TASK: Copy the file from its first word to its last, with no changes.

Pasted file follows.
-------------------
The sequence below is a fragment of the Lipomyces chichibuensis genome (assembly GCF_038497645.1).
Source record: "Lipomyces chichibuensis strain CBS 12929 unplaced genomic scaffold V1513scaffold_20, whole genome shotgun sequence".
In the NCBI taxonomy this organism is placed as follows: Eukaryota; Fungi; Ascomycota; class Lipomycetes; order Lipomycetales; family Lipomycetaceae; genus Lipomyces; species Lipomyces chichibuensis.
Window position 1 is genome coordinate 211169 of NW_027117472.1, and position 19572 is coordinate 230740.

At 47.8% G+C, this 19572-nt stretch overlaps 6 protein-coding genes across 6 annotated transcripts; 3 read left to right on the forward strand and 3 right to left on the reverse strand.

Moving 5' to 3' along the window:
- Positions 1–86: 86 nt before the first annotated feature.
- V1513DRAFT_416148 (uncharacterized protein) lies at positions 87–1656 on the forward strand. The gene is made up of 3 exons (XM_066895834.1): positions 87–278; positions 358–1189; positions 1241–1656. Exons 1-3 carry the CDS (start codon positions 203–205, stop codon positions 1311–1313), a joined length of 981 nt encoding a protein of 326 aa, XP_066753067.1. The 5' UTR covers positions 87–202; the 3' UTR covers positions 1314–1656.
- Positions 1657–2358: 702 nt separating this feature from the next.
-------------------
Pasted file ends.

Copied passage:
The sequence below is a fragment of the Lipomyces chichibuensis genome (assembly GCF_038497645.1).
Source record: "Lipomyces chichibuensis strain CBS 12929 unplaced genomic scaffold V1513scaffold_20, whole genome shotgun sequence".
In the NCBI taxonomy this organism is placed as follows: Eukaryota; Fungi; Ascomycota; class Lipomycetes; order Lipomycetales; family Lipomycetaceae; genus Lipomyces; species Lipomyces chichibuensis.
Window position 1 is genome coordinate 211169 of NW_027117472.1, and position 19572 is coordinate 230740.

At 47.8% G+C, this 19572-nt stretch overlaps 6 protein-coding genes across 6 annotated transcripts; 3 read left to right on the forward strand and 3 right to left on the reverse strand.

Moving 5' to 3' along the window:
- Positions 1–86: 86 nt before the first annotated feature.
- V1513DRAFT_416148 (uncharacterized protein) lies at positions 87–1656 on the forward strand. The gene is made up of 3 exons (XM_066895834.1): positions 87–278; positions 358–1189; positions 1241–1656. Exons 1-3 carry the CDS (start codon positions 203–205, stop codon positions 1311–1313), a joined length of 981 nt encoding a protein of 326 aa, XP_066753067.1. The 5' UTR covers positions 87–202; the 3' UTR covers positions 1314–1656.
- Positions 1657–2358: 702 nt separating this feature from the next.